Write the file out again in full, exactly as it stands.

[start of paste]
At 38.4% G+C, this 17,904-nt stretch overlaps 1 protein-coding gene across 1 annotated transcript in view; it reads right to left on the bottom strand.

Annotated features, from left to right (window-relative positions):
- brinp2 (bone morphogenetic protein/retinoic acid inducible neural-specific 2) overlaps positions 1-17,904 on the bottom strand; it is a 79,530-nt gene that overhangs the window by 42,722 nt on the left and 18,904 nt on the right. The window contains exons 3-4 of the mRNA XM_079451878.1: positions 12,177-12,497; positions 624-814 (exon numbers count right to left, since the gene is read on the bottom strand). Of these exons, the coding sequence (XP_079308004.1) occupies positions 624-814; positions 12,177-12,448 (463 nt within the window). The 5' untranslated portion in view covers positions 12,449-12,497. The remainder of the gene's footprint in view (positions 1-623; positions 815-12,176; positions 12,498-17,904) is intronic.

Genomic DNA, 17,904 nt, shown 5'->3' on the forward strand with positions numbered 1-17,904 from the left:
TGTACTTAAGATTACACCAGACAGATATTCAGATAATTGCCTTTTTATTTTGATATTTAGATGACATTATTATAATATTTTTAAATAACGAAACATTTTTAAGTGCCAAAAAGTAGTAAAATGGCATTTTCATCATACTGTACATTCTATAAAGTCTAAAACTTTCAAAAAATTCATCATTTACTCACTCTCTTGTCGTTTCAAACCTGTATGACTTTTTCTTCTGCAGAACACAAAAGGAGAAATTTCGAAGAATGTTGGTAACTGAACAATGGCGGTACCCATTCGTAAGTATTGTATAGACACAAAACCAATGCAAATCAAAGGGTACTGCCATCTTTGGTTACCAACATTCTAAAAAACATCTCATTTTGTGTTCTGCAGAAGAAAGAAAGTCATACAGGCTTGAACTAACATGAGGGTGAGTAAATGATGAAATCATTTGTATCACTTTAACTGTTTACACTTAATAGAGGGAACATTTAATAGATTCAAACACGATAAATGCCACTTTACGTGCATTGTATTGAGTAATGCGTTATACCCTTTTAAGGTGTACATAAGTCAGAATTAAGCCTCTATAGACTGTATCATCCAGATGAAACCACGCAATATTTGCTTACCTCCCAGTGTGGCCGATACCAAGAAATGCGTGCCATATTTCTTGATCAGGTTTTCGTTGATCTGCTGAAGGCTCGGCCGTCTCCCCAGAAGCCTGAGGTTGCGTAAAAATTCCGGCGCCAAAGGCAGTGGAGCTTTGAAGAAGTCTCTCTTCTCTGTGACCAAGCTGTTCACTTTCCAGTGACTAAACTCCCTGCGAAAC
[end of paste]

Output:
At 38.4% G+C, this 17,904-nt stretch overlaps 1 protein-coding gene across 1 annotated transcript in view; it reads right to left on the bottom strand.

Annotated features, from left to right (window-relative positions):
- brinp2 (bone morphogenetic protein/retinoic acid inducible neural-specific 2) overlaps positions 1-17,904 on the bottom strand; it is a 79,530-nt gene that overhangs the window by 42,722 nt on the left and 18,904 nt on the right. The window contains exons 3-4 of the mRNA XM_079451878.1: positions 12,177-12,497; positions 624-814 (exon numbers count right to left, since the gene is read on the bottom strand). Of these exons, the coding sequence (XP_079308004.1) occupies positions 624-814; positions 12,177-12,448 (463 nt within the window). The 5' untranslated portion in view covers positions 12,449-12,497. The remainder of the gene's footprint in view (positions 1-623; positions 815-12,176; positions 12,498-17,904) is intronic.

Genomic DNA, 17,904 nt, shown 5'->3' on the forward strand with positions numbered 1-17,904 from the left:
TGTACTTAAGATTACACCAGACAGATATTCAGATAATTGCCTTTTTATTTTGATATTTAGATGACATTATTATAATATTTTTAAATAACGAAACATTTTTAAGTGCCAAAAAGTAGTAAAATGGCATTTTCATCATACTGTACATTCTATAAAGTCTAAAACTTTCAAAAAATTCATCATTTACTCACTCTCTTGTCGTTTCAAACCTGTATGACTTTTTCTTCTGCAGAACACAAAAGGAGAAATTTCGAAGAATGTTGGTAACTGAACAATGGCGGTACCCATTCGTAAGTATTGTATAGACACAAAACCAATGCAAATCAAAGGGTACTGCCATCTTTGGTTACCAACATTCTAAAAAACATCTCATTTTGTGTTCTGCAGAAGAAAGAAAGTCATACAGGCTTGAACTAACATGAGGGTGAGTAAATGATGAAATCATTTGTATCACTTTAACTGTTTACACTTAATAGAGGGAACATTTAATAGATTCAAACACGATAAATGCCACTTTACGTGCATTGTATTGAGTAATGCGTTATACCCTTTTAAGGTGTACATAAGTCAGAATTAAGCCTCTATAGACTGTATCATCCAGATGAAACCACGCAATATTTGCTTACCTCCCAGTGTGGCCGATACCAAGAAATGCGTGCCATATTTCTTGATCAGGTTTTCGTTGATCTGCTGAAGGCTCGGCCGTCTCCCCAGAAGCCTGAGGTTGCGTAAAAATTCCGGCGCCAAAGGCAGTGGAGCTTTGAAGAAGTCTCTCTTCTCTGTGACCAAGCTGTTCACTTTCCAGTGACTAAACTCCCTGCGAAAC